The tarsal tunnel refers to the space formed between the inside of the ankle and the ligaments behind the heel. Inside the tarsal tunnel are the nerves and tendons that provide movement and flexibility to the foot. One of the nerves in the tarsal tunnel is the tibial nerve, which provides sensibility to the bottom of the foot. When this nerve is compressed, this condition is called tarsal tunnel syndrome. Symptoms of tarsal tunnel syndrome may include pain in the bottom of the foot, numbness, or a tingling or burning sensation that is bothersome to patients.
Tarsal tunnel syndrome may be caused by systemic conditions, trauma to the ankle, or the natural shaping of the foot. Causes may include trauma to the ankle (including ankle sprains), diabetes that can cause swelling, or an enlarged ganglion cyst or bone spur that compresses the nerve. Proper diagnosis of a tarsal tunnel syndrome requires experience with the condition and a complete history and examination.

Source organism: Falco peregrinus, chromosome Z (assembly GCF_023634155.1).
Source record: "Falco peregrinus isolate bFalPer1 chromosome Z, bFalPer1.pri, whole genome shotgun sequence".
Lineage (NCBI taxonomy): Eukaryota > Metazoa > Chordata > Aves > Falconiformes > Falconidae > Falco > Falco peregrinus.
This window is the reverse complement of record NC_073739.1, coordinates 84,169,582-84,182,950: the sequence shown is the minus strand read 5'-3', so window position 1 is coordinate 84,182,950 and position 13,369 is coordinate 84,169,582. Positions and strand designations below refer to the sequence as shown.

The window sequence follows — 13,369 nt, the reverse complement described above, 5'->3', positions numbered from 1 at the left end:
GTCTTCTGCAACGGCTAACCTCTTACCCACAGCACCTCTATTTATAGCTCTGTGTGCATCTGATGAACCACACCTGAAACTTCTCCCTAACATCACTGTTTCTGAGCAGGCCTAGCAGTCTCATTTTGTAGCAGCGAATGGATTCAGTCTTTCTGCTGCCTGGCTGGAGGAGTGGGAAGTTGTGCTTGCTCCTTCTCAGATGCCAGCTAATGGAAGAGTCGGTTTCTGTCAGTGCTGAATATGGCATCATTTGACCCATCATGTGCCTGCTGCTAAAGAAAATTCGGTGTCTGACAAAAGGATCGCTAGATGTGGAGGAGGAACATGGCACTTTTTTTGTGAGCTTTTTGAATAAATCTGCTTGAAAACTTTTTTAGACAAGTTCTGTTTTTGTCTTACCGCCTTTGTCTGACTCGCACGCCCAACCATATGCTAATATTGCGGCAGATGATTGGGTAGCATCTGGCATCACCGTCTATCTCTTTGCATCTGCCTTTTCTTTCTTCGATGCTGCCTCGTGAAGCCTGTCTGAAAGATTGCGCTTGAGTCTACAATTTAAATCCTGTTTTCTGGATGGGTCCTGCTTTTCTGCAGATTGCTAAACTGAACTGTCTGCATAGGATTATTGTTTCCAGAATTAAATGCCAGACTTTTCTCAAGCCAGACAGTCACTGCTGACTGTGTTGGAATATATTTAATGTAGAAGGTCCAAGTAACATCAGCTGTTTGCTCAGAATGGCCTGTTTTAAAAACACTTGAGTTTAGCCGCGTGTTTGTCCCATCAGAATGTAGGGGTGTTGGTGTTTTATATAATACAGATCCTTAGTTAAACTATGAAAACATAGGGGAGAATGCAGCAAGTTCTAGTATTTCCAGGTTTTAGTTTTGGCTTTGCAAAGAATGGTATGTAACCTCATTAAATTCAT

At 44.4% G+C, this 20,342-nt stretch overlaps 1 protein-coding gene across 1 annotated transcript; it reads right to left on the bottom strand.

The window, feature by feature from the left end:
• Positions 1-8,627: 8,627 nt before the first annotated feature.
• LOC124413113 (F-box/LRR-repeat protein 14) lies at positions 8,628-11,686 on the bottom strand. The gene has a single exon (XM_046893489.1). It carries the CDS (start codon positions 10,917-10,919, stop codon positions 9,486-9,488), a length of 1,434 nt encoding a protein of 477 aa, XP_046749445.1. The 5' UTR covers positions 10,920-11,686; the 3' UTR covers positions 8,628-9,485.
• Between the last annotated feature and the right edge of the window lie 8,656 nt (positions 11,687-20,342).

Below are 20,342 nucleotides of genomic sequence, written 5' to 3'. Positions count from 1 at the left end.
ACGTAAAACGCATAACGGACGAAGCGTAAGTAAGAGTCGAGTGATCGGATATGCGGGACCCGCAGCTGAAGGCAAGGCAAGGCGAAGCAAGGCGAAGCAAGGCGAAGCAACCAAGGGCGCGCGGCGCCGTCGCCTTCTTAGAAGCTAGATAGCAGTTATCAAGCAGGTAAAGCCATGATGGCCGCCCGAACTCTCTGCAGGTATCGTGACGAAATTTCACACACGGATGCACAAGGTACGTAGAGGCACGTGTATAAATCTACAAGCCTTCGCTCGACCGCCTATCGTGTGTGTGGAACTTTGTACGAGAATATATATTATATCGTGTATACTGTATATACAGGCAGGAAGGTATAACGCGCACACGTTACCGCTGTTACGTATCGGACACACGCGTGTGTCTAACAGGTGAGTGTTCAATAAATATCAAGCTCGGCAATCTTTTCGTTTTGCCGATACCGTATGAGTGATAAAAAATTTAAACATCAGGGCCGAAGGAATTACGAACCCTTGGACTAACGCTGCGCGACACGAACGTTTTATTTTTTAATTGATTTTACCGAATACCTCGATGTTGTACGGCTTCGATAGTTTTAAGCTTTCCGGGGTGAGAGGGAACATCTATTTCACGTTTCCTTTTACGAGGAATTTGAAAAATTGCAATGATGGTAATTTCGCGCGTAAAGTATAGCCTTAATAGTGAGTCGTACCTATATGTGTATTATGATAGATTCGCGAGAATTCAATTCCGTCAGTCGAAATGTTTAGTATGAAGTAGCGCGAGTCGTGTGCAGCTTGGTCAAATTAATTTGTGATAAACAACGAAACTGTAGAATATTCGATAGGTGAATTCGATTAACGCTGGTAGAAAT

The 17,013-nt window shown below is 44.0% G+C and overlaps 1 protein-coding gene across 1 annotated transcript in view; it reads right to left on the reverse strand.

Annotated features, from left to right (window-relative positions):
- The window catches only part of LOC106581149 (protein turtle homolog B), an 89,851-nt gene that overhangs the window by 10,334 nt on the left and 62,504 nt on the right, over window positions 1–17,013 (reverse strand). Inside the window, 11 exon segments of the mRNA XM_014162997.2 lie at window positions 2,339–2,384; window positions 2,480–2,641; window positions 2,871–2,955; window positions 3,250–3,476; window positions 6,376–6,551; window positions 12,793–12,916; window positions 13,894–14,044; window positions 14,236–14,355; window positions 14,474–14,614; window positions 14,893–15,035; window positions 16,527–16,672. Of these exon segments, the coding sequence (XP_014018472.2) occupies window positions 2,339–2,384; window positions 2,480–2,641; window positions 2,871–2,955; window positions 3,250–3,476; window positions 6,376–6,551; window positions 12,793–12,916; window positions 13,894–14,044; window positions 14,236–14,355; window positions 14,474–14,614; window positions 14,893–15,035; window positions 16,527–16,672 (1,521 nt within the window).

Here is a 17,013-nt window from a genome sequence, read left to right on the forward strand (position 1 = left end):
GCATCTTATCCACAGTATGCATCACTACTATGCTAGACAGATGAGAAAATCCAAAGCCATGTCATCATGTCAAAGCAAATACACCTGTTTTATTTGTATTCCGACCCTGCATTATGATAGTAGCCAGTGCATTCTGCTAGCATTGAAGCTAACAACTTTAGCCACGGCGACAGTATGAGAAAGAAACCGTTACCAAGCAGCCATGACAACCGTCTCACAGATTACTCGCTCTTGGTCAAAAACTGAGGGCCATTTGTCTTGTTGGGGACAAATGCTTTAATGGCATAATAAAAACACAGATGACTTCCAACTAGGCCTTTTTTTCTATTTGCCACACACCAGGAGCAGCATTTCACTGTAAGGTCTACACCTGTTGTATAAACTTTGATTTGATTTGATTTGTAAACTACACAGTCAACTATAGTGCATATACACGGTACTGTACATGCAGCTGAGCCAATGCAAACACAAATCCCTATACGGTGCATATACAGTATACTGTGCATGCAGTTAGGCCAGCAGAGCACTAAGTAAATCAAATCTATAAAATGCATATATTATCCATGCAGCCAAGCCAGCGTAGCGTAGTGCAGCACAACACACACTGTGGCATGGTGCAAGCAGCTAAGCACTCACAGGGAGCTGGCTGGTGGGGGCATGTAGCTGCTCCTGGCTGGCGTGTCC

Occasionally, diagnostic treating may include electrical testing such as a lower extremity EMG or nerve conduction study. Possible treatment options may include anti-inflammatory medications or steroid injections into the nerves in the tarsal tunnel to relieve pressure and swelling. Orthotics may be recommended to reduce pressure on the foot and limit movement that could cause compression on the nerve. Depending on the severity of the condition, one of many surgical options may be recommended, including tarsal tunnel release (decompression of the nerve surgically).